Courtney S. Barrett
Armstrong Atlantic University
For many years, people have viewed college campuses as sanctuaries that were immune to the crimes that many small and large cities faced. With a broadened availability of funds and opportunities for the chance at getting a higher education, the door of opportunity for many adults has been opened. More and more universities have programs for part-time students, older adults, and satellite campuses. There are now just as many non-traditional adult students attending college as there are traditional students (Bedenbaugh, 2003).
A number of high profile violent crimes, such as the April 16, 2007 shooting at Virginia Technical College (Vise, 2010), has begun to diminish the perception of a safe campus. This brutal and unwarranted attack, along with several others, has caused students and many staff members of universities to exhibit avoidance and protective behaviors. This invasion of crimes from the larger civilization and lack of its awareness has caused many students to fall victim to campus crimes (Bedenbaugh, 2003).
Most college students are involved in activities, clubs, organizations, or just spend leisure time with friends on campus. Because most of these attacks are committed by someone that the student knows, there is a vast affect on the decrease in awareness of crimes and victimization.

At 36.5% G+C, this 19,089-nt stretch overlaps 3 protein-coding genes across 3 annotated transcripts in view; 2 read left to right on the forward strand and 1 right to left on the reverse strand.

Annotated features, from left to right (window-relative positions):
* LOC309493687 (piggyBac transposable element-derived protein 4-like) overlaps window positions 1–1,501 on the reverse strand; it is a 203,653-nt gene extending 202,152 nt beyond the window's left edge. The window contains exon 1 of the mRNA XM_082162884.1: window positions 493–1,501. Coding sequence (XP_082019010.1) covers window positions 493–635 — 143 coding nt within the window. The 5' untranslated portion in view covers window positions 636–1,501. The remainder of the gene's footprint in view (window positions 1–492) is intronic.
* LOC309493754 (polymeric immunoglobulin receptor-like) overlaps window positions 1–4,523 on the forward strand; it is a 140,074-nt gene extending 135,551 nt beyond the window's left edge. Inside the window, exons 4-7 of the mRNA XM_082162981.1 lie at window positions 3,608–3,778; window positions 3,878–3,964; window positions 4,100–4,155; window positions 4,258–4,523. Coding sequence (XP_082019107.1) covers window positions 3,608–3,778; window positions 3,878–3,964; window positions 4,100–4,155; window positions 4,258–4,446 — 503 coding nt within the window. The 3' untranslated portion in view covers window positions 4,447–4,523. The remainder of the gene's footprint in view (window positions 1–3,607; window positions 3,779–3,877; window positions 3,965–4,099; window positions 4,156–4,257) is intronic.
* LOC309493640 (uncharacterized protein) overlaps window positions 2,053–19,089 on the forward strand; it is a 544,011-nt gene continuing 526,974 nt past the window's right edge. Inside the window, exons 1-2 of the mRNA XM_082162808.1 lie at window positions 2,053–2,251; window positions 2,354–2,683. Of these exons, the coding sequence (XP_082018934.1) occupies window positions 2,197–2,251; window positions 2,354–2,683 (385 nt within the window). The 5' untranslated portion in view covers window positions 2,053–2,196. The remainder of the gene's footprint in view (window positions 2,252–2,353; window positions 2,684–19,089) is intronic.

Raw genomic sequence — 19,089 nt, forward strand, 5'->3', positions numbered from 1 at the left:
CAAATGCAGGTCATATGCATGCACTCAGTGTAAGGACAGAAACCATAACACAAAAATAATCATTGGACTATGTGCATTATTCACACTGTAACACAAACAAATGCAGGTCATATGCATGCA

Campus attacks entail a very broad spectrum of crimes, including murder, manslaughter, criminal homicide, sex offenses, robbery, aggravated assault, burglary, arson, and motor vehicle theft.
Extent of Attacks on College Campuses in the U.S. and Georgia
Since 1990, five federal laws and several state laws have been created to increase security on university campuses (Security on Campus 2000). These laws, that include provisions which require university police and administration to accurately and openly report their school’s crime statistics (Hudge 2000), have caused an...